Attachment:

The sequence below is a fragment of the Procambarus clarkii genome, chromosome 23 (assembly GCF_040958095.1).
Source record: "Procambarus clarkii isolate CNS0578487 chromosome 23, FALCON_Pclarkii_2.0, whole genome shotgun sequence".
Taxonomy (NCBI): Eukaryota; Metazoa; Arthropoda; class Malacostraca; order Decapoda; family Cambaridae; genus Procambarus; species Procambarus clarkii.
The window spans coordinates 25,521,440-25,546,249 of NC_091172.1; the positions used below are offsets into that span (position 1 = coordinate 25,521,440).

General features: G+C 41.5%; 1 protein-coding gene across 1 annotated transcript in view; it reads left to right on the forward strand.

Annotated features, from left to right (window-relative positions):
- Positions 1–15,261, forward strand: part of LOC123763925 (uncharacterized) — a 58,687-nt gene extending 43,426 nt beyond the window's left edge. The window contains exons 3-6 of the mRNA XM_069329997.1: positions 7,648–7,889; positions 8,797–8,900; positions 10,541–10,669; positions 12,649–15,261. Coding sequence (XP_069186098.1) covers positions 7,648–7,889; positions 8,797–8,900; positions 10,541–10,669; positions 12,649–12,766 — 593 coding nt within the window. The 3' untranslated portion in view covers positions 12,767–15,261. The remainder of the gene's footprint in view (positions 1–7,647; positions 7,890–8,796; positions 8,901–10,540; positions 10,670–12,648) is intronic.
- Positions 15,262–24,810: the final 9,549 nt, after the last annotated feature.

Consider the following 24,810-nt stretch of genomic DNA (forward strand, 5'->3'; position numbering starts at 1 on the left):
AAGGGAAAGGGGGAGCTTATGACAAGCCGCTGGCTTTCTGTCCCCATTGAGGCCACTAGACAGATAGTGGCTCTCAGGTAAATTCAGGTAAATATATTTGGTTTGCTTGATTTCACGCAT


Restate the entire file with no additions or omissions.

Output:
The sequence below is a fragment of the Procambarus clarkii genome, chromosome 23 (assembly GCF_040958095.1).
Source record: "Procambarus clarkii isolate CNS0578487 chromosome 23, FALCON_Pclarkii_2.0, whole genome shotgun sequence".
Taxonomy (NCBI): Eukaryota; Metazoa; Arthropoda; class Malacostraca; order Decapoda; family Cambaridae; genus Procambarus; species Procambarus clarkii.
The window spans coordinates 25,521,440-25,546,249 of NC_091172.1; the positions used below are offsets into that span (position 1 = coordinate 25,521,440).

General features: G+C 41.5%; 1 protein-coding gene across 1 annotated transcript in view; it reads left to right on the forward strand.

Annotated features, from left to right (window-relative positions):
- Positions 1–15,261, forward strand: part of LOC123763925 (uncharacterized) — a 58,687-nt gene extending 43,426 nt beyond the window's left edge. The window contains exons 3-6 of the mRNA XM_069329997.1: positions 7,648–7,889; positions 8,797–8,900; positions 10,541–10,669; positions 12,649–15,261. Coding sequence (XP_069186098.1) covers positions 7,648–7,889; positions 8,797–8,900; positions 10,541–10,669; positions 12,649–12,766 — 593 coding nt within the window. The 3' untranslated portion in view covers positions 12,767–15,261. The remainder of the gene's footprint in view (positions 1–7,647; positions 7,890–8,796; positions 8,901–10,540; positions 10,670–12,648) is intronic.
- Positions 15,262–24,810: the final 9,549 nt, after the last annotated feature.

Consider the following 24,810-nt stretch of genomic DNA (forward strand, 5'->3'; position numbering starts at 1 on the left):
AAGGGAAAGGGGGAGCTTATGACAAGCCGCTGGCTTTCTGTCCCCATTGAGGCCACTAGACAGATAGTGGCTCTCAGGTAAATTCAGGTAAATATATTTGGTTTGCTTGATTTCACGCAT